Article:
Here's how you can use regular bills to boost your credit scores

SAN FRANCISCO -- You get a loan and pay it back. How much, how quickly and how responsibly determines your credit score, but without a score it is tough to get that first loan.

"A lot of people are shut out of the credit system," says Ted Rossman of Bankrate.com, "There are 53 million people, according to FICO, that do not even have a credit score. A lot of those people can be scored if we give them credit for rent, streaming cell phones and so on."

Most of us have subscriptions that we pay monthly, just like we would a small loan, but those cell phone bills and streaming service payments aren't tracked by traditional credit reporting services.

But that is changing. Companies are now willing to track your subscription payments, rent and cell phone bills.

There are new credit reporting companies like Perch and longtime players launching new initiatives, like UltraFICO and Experian Boost.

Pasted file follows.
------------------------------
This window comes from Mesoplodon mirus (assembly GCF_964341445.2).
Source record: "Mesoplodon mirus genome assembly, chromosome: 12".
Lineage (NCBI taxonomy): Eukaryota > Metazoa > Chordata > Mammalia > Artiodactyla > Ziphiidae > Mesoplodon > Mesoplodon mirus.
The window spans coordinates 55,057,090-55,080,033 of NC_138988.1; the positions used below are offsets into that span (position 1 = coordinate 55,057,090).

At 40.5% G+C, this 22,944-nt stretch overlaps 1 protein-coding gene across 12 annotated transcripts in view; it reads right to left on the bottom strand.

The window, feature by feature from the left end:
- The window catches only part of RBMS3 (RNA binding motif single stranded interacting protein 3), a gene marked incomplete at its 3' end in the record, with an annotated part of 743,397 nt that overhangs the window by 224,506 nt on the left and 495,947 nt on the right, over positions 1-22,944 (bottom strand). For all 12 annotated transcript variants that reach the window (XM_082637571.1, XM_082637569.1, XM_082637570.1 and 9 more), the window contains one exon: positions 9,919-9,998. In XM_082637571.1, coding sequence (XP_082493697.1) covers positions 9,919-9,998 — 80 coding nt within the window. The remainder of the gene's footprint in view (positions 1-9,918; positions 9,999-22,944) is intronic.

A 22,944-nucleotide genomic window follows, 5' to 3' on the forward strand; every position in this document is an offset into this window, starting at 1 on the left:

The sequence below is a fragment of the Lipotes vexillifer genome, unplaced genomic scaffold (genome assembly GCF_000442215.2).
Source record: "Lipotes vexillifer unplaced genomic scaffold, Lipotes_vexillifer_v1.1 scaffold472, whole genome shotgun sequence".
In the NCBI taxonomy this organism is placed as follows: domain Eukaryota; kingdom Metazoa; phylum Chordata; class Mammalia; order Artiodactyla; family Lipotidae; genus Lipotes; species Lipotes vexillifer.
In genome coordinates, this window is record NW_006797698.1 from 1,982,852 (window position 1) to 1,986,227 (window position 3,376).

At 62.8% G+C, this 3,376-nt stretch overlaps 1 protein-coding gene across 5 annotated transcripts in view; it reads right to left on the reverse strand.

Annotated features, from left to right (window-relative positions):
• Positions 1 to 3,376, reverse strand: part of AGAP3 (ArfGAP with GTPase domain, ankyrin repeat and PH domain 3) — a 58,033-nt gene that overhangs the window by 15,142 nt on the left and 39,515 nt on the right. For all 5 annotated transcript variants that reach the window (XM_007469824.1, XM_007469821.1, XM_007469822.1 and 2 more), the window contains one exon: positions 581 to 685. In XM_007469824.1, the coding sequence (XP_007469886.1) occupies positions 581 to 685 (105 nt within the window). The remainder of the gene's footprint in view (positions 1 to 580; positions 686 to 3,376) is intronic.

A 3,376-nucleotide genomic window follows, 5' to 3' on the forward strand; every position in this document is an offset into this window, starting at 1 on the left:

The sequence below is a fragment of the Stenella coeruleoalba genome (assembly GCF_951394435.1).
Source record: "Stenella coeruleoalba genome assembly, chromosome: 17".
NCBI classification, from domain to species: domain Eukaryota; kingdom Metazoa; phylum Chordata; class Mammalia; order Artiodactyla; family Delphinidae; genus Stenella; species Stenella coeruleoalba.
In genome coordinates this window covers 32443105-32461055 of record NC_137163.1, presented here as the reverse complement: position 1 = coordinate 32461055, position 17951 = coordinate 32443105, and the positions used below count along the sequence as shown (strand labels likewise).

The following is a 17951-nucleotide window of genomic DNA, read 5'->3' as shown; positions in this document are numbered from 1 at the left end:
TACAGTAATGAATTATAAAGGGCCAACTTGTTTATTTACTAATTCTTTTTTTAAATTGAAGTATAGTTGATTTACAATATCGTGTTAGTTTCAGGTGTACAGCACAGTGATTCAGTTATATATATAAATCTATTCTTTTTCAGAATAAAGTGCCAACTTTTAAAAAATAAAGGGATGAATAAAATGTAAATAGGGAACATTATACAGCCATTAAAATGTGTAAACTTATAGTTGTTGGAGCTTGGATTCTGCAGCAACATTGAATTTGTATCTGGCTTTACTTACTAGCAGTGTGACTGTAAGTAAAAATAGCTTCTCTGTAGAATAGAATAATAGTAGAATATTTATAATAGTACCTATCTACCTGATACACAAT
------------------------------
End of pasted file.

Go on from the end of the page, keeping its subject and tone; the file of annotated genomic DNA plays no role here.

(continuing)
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If you sign up and request it, these companies will keep track of those monthly payments.

"I actually really like this concept because the design is to give you credit -- quite literally -- for things you have already been doing," Rossman says, "it is low risk because if it doesn't help you, you can just shut it off."

The catch? You have to take the time to sign up, and although these services can help you land a cell phone contract or credit card, mortgage lenders are heavily regulated and federal rules do not allow for these alternative credit scoring systems.

"They could, though, indirectly help you because you could get direct benefits for other things, a credit card, a car loan, and then if you use those responsibly it will indirectly influence the score the mortgage lenders are looking at," says Rossman.

Experian Boost says the boost can happen instantly and the average consumer getting a boost can see a 13-point increase on their FICO credit score.
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